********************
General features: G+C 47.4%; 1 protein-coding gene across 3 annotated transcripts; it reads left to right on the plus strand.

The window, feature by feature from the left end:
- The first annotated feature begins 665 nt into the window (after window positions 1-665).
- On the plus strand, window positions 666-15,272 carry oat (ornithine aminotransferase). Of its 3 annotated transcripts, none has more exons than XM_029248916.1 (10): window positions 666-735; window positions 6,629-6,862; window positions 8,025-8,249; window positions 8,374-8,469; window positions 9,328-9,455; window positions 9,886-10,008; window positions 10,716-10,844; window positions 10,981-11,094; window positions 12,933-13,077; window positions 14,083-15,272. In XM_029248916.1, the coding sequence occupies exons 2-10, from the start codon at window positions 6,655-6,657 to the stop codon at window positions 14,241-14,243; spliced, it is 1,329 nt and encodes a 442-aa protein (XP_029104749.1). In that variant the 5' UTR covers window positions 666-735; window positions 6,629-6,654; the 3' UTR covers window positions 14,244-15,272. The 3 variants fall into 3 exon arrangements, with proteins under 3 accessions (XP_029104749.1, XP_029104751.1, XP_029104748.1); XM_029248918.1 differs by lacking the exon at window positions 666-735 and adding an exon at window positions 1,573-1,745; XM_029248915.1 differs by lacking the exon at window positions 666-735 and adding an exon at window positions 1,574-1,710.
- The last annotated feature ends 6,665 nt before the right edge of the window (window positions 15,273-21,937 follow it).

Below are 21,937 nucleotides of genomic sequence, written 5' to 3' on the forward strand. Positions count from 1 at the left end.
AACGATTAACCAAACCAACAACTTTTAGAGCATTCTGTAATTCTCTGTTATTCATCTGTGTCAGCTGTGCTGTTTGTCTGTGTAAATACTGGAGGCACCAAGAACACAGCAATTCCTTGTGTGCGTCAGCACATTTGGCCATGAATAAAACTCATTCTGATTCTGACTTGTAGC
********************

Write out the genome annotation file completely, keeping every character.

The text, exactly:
General features: G+C 47.4%; 1 protein-coding gene across 3 annotated transcripts; it reads left to right on the plus strand.

The window, feature by feature from the left end:
- The first annotated feature begins 665 nt into the window (after window positions 1-665).
- On the plus strand, window positions 666-15,272 carry oat (ornithine aminotransferase). Of its 3 annotated transcripts, none has more exons than XM_029248916.1 (10): window positions 666-735; window positions 6,629-6,862; window positions 8,025-8,249; window positions 8,374-8,469; window positions 9,328-9,455; window positions 9,886-10,008; window positions 10,716-10,844; window positions 10,981-11,094; window positions 12,933-13,077; window positions 14,083-15,272. In XM_029248916.1, the coding sequence occupies exons 2-10, from the start codon at window positions 6,655-6,657 to the stop codon at window positions 14,241-14,243; spliced, it is 1,329 nt and encodes a 442-aa protein (XP_029104749.1). In that variant the 5' UTR covers window positions 666-735; window positions 6,629-6,654; the 3' UTR covers window positions 14,244-15,272. The 3 variants fall into 3 exon arrangements, with proteins under 3 accessions (XP_029104749.1, XP_029104751.1, XP_029104748.1); XM_029248918.1 differs by lacking the exon at window positions 666-735 and adding an exon at window positions 1,573-1,745; XM_029248915.1 differs by lacking the exon at window positions 666-735 and adding an exon at window positions 1,574-1,710.
- The last annotated feature ends 6,665 nt before the right edge of the window (window positions 15,273-21,937 follow it).

Below are 21,937 nucleotides of genomic sequence, written 5' to 3' on the forward strand. Positions count from 1 at the left end.
AACGATTAACCAAACCAACAACTTTTAGAGCATTCTGTAATTCTCTGTTATTCATCTGTGTCAGCTGTGCTGTTTGTCTGTGTAAATACTGGAGGCACCAAGAACACAGCAATTCCTTGTGTGCGTCAGCACATTTGGCCATGAATAAAACTCATTCTGATTCTGACTTGTAGC